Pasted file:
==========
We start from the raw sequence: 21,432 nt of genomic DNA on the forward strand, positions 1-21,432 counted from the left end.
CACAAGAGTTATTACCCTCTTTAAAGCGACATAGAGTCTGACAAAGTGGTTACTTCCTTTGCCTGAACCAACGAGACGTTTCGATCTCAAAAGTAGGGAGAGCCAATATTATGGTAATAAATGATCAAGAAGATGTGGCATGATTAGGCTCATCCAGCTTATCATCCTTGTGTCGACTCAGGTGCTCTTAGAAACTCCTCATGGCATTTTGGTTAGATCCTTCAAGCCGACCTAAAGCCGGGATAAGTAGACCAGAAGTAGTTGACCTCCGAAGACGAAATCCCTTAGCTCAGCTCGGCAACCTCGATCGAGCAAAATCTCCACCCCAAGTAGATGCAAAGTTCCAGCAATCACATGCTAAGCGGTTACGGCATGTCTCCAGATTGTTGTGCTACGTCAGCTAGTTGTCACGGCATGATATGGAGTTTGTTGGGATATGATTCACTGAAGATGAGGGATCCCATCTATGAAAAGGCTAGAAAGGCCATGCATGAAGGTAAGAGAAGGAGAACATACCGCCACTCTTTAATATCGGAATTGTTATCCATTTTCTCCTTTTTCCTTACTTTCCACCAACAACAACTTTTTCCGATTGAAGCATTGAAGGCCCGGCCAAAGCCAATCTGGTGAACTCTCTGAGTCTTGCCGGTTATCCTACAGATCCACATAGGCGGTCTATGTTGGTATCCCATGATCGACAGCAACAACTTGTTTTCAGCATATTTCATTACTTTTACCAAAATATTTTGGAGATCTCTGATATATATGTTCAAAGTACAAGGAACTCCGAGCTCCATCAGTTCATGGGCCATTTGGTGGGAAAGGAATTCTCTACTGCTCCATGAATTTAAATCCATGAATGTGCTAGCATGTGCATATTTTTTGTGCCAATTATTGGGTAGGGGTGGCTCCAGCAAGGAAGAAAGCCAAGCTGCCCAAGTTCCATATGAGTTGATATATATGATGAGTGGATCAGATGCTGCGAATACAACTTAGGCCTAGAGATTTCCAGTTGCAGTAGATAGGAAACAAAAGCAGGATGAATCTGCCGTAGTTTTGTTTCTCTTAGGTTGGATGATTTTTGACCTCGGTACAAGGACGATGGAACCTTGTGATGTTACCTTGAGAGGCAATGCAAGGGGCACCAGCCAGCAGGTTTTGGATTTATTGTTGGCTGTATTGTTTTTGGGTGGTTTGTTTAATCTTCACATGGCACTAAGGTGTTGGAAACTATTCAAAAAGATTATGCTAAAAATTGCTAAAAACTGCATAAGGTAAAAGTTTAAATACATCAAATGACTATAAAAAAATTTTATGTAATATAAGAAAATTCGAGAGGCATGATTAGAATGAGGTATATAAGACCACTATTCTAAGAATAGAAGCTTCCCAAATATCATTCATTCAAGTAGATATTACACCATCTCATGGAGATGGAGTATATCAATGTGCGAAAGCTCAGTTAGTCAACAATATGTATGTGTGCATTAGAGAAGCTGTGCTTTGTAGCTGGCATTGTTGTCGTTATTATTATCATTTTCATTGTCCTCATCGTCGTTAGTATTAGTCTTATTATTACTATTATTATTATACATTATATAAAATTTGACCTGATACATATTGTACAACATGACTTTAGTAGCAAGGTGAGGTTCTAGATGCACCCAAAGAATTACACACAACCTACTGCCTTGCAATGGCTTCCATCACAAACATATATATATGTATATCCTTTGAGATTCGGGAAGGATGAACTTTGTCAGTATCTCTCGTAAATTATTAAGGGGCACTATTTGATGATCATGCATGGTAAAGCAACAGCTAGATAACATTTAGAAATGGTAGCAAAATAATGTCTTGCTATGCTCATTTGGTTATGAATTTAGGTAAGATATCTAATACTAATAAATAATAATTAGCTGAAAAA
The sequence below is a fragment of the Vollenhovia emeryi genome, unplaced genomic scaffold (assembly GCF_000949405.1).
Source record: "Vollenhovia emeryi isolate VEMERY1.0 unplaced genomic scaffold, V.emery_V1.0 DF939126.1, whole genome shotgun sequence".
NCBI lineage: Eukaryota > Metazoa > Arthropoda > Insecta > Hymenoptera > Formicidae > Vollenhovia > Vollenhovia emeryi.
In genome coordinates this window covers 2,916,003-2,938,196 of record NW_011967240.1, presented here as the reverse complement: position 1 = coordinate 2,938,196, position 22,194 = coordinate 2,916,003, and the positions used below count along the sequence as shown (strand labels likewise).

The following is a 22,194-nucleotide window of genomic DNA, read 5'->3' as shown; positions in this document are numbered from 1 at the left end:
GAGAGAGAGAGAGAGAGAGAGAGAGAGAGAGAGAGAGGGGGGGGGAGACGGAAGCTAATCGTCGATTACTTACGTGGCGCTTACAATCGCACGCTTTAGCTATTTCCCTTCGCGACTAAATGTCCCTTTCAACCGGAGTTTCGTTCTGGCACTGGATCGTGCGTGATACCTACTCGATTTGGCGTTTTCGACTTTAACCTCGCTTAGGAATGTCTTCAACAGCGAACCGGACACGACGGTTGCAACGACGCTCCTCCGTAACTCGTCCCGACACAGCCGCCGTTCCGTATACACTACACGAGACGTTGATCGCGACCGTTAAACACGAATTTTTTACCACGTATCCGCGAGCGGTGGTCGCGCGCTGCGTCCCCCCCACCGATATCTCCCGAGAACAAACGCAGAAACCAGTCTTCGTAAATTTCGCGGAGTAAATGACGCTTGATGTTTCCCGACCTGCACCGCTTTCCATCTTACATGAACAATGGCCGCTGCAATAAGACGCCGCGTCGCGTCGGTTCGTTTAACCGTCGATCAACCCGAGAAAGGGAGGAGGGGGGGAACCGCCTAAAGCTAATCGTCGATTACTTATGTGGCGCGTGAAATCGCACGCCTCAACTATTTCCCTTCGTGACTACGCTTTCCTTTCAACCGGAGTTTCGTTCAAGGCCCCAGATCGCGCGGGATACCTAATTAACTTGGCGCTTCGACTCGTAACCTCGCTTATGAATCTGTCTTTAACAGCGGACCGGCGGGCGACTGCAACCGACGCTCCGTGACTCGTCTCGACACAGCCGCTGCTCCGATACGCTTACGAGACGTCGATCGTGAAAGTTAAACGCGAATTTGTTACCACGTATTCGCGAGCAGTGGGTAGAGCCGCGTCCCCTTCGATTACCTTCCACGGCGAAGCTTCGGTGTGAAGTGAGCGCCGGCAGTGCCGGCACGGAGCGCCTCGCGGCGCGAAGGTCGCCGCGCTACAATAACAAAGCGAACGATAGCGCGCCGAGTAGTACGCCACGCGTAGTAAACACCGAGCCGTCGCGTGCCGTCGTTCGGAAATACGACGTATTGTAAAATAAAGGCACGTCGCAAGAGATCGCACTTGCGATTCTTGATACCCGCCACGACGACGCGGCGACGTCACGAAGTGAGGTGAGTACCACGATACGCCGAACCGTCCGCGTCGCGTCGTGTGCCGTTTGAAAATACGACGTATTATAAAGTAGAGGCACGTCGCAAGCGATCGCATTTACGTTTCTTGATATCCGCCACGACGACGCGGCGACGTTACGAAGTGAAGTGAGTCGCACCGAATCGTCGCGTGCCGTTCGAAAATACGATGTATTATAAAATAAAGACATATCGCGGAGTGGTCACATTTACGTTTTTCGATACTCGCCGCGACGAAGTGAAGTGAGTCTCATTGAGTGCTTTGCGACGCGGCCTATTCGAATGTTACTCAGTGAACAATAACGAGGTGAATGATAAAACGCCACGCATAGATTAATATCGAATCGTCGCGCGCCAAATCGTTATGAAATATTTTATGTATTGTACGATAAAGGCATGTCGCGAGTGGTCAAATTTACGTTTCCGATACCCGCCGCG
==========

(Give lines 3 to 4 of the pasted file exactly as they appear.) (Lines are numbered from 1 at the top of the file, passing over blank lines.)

The sequence below is a fragment of the Vollenhovia emeryi genome, unplaced genomic scaffold (assembly GCF_000949405.1).
Source record: "Vollenhovia emeryi isolate VEMERY1.0 unplaced genomic scaffold, V.emery_V1.0 DF939126.1, whole genome shotgun sequence".